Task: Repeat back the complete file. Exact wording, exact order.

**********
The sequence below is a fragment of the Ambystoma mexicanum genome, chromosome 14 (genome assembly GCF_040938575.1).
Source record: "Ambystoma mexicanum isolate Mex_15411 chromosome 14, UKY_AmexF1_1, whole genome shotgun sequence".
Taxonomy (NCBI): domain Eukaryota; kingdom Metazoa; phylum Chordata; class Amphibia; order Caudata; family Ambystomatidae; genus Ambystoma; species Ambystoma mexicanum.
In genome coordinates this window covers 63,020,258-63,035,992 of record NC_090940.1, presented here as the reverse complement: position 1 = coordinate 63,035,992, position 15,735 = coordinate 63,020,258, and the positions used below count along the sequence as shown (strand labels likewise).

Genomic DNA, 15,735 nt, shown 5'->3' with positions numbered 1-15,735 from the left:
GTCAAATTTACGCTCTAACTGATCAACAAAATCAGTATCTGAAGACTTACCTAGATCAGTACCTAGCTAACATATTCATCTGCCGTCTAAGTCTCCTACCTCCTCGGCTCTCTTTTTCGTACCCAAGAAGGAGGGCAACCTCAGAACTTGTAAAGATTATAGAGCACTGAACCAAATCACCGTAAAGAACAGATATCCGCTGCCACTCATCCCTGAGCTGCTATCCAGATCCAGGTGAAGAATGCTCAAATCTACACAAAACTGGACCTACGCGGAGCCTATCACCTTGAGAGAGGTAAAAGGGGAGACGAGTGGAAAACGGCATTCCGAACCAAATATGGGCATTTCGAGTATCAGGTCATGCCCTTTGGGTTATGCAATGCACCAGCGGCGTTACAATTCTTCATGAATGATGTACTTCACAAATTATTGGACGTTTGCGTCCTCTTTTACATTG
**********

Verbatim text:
The sequence below is a fragment of the Ambystoma mexicanum genome, chromosome 14 (genome assembly GCF_040938575.1).
Source record: "Ambystoma mexicanum isolate Mex_15411 chromosome 14, UKY_AmexF1_1, whole genome shotgun sequence".
Taxonomy (NCBI): domain Eukaryota; kingdom Metazoa; phylum Chordata; class Amphibia; order Caudata; family Ambystomatidae; genus Ambystoma; species Ambystoma mexicanum.
In genome coordinates this window covers 63,020,258-63,035,992 of record NC_090940.1, presented here as the reverse complement: position 1 = coordinate 63,035,992, position 15,735 = coordinate 63,020,258, and the positions used below count along the sequence as shown (strand labels likewise).

Genomic DNA, 15,735 nt, shown 5'->3' with positions numbered 1-15,735 from the left:
GTCAAATTTACGCTCTAACTGATCAACAAAATCAGTATCTGAAGACTTACCTAGATCAGTACCTAGCTAACATATTCATCTGCCGTCTAAGTCTCCTACCTCCTCGGCTCTCTTTTTCGTACCCAAGAAGGAGGGCAACCTCAGAACTTGTAAAGATTATAGAGCACTGAACCAAATCACCGTAAAGAACAGATATCCGCTGCCACTCATCCCTGAGCTGCTATCCAGATCCAGGTGAAGAATGCTCAAATCTACACAAAACTGGACCTACGCGGAGCCTATCACCTTGAGAGAGGTAAAAGGGGAGACGAGTGGAAAACGGCATTCCGAACCAAATATGGGCATTTCGAGTATCAGGTCATGCCCTTTGGGTTATGCAATGCACCAGCGGCGTTACAATTCTTCATGAATGATGTACTTCACAAATTATTGGACGTTTGCGTCCTCTTTTACATTG